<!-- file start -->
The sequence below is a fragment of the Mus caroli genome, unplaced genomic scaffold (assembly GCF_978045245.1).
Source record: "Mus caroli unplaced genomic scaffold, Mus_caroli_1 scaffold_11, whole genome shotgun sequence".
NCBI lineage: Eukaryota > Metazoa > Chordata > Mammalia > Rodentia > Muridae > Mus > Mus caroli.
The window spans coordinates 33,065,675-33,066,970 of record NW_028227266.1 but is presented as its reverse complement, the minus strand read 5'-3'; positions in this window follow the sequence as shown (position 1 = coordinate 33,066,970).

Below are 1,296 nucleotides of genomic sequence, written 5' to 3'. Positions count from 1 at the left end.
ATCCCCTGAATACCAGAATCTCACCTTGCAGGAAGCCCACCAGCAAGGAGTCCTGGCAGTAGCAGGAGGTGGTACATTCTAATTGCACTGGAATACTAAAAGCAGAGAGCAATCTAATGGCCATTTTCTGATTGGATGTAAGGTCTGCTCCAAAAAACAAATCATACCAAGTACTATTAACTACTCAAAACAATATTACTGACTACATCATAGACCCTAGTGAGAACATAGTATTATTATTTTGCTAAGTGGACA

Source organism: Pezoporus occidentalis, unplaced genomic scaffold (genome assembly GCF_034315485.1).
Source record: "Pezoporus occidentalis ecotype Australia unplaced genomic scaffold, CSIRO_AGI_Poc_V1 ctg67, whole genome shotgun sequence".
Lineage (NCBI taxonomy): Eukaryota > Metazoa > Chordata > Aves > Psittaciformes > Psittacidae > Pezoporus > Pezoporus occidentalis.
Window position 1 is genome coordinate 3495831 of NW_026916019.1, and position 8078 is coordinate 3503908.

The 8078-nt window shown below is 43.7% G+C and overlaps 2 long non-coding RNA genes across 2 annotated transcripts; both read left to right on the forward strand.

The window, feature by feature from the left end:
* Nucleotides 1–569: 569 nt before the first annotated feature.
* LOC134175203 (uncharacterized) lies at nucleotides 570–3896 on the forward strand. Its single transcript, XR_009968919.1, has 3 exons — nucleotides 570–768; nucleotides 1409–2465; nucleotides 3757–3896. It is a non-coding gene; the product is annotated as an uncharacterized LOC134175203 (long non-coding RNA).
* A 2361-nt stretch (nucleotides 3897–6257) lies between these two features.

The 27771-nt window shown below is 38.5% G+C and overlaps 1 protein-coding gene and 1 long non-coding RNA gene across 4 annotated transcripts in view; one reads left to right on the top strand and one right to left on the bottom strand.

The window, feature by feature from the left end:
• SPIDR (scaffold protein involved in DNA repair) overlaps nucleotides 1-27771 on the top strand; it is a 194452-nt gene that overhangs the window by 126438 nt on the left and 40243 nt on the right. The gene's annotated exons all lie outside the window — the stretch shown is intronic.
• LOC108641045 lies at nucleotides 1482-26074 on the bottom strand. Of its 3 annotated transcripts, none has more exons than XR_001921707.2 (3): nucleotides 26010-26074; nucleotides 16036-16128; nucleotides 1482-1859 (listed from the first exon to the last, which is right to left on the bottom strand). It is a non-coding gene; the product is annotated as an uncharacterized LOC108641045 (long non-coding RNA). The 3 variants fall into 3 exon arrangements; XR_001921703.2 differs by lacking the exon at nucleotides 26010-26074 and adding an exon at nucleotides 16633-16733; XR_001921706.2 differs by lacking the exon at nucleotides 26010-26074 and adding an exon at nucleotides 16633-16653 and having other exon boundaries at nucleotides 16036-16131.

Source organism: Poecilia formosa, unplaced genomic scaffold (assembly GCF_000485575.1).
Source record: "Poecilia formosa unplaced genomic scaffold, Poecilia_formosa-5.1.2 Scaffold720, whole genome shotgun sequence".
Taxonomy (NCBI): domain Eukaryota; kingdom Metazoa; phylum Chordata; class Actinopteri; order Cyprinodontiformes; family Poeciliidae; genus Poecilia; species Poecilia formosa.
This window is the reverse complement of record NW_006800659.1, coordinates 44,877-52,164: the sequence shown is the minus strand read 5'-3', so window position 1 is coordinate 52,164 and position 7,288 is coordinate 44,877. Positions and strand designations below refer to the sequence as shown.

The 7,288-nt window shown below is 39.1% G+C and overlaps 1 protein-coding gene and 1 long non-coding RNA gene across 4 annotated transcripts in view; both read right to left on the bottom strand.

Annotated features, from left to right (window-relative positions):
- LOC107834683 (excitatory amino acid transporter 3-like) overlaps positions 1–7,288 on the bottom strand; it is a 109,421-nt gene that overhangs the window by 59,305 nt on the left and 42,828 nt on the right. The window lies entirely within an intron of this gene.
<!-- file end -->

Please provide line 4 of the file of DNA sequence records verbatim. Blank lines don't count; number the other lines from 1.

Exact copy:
The window spans coordinates 33,065,675-33,066,970 of record NW_028227266.1 but is presented as its reverse complement, the minus strand read 5'-3'; positions in this window follow the sequence as shown (position 1 = coordinate 33,066,970).